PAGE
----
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Winter 2002 Rapport: Basic Training Revival at Ft. Leonard Wood

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Many U.S. soldiers at Ft. Leonard Wood, Mo., are training to fight against stronger enemies than terrorists. They are not fighting against flesh and blood but against principalities of this dark world in spiritual warfare. They are hungry for the truth, and people like AGTS alum Jeff Jay are feeding them the Word as revival sweeps over an Army base that trains over 50,000 soldiers a year. Chaplain (Captain) Jeff Jay is responsible for providing ministry to 1,600 soldiers, officers, and family members at Ft. Leonard Wood.

Soldiers as young as 17, train for an average of 14 weeks in basic training in the U.S. Army and are then sent to other Army bases across the country and the world. As far as the U.S. Army is concerned, after soldiers graduate from basic training, they are ready to fight in any war. They are ready to risk their lives fighting against those who threaten the interests of the United States. They are willing to fight to maintain our country’s freedom.

After the terrorist attacks in New York and Washington, D.C., September 11, the U.S. Army took immediate action. “Some soldiers here at Ft. Leonard Wood have lost family members from the Pentagon attack,” said Chaplain Jay. “The day that it happened, I went to all of my units and was able to pray with each person. Everyone cannot help but be affected by this tragedy.”

While many young men and women only sign up for the Army for the free college money, never intending to actually fight, “some may find themselves at war someday,” Jay said, “and that’s a bit of a shock.” The attacks on America have brought “a reality to why we’re training.”

Many soldiers have never had a personal relationship with Jesus Christ. “I have 14 weeks with soldiers to tell them about Jesus and to impact their lives before they leave basic training,” Jay said.

Jay’s impact at Ft. Leonard Wood is clearly evident: Over 500 people saved for the first time, over 1,000 souls rededicated their lives to the Lord, 200 baptized in water, and 24 filled with the Holy Spirit through his ministry over the last year and a half. “Many people have been called into ministry, others have been healed, and still others encouraged to press on through the trials in ways that I could not begin to describe,” Jay said.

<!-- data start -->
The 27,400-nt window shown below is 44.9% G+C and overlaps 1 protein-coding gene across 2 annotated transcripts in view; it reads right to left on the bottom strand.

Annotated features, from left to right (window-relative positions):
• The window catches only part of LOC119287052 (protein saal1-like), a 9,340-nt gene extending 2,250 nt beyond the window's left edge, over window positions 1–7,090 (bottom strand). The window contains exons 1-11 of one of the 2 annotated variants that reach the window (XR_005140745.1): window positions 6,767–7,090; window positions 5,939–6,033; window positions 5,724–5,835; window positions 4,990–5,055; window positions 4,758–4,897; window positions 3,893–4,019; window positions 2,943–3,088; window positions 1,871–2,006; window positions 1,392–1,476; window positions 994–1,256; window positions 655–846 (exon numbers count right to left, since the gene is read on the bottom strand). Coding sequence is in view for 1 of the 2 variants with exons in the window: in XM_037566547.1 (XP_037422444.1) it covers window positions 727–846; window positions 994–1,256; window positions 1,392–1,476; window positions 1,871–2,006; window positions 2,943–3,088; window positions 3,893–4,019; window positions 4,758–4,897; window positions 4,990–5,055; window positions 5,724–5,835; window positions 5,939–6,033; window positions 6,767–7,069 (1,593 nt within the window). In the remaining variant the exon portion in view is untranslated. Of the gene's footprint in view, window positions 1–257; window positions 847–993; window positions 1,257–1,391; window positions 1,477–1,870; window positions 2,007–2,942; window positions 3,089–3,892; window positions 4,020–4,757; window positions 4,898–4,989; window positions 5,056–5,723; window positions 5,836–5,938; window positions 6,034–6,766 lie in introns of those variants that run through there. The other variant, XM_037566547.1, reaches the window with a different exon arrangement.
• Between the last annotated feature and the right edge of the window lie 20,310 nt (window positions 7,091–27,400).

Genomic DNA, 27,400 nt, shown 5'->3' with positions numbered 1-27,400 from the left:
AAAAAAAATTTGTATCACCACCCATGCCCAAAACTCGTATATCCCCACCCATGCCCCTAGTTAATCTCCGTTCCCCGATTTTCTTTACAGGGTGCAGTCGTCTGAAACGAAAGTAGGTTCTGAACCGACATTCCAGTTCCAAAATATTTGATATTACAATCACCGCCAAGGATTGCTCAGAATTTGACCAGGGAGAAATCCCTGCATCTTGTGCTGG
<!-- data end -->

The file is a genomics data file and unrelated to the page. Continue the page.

His undying devotion to the soldiers goes beyond preaching once a week in a Pentecostal chapel service. Jay and other chaplains are responsible to provide for the religious accommodations of the soldiers and families. “Counseling, special classes, and ministry of presence are critical to chaplaincy ministry,” Jay said. “Chaplains are also officers and as such have responsibilities as adviser to the chain of command concerning morale, morality, and the overall welfare of those within the command.”

“The Post Chaplain instituted ‘family of faith’ worship services to better reflect civilian denominational churches outside military installations. I was designated to run the post Pentecostal chapel services and will continue to do so until I move to another post.”

Since its inception, this service has had a dramatic impact for several reasons. Jay draws nearly 400 people to participate in weekly Bible study and worship services.

“These people come because they know and trust me and see me throughout their training. Second, though everyone is not Pentecostal, they enjoy what we have to offer in a dynamic worship. I have the freedom to preach a strong evangelical, Pentecostal message every week. I take liberty to share in the gifts of the Spirit and encourage others to participate as well. It is not uncommon to see the people out of their seats huddled around the front of the auditorium praying and being prayed for.”

When Jay started preaching in the Pentecostal chapel at Ft. Leonard Wood the pews kept getting fuller each Sunday to a point when 632 people were once squeezed into the chapel that normally only seats 284. Because of fire regulations, the Pentecostal service was forced to move across the street to a movie theater that seats 858 people.

Revival is taking place on U.S. Army posts, and God is pouring out His Spirit on His faithful servants. Jay is up every morning running and praying. Then he goes back to his office and spends time in the Word. He exercises with the soldiers and gains their trust and respect. When soldiers are training in the field, living in tents, and completely isolated from civilization, Chaplain Jay takes the Word to the field.

God has given him favor from the lowest private to the highest commander on his base. He has been asked to give an open-tent revival on the battalion lawn on post. God is pouring out His blessings. This winter Jay will be going to airborne school, and will then be sent to ranger school, the most prestigious school for Army personnel. Out of 300,000 in the U.S., only 5,000 are rangers, and fewer than 20 are active- duty ranger chaplains.

By Sara N. Phillips

Updated: Thursday, August 7, 2003 3:34 PM


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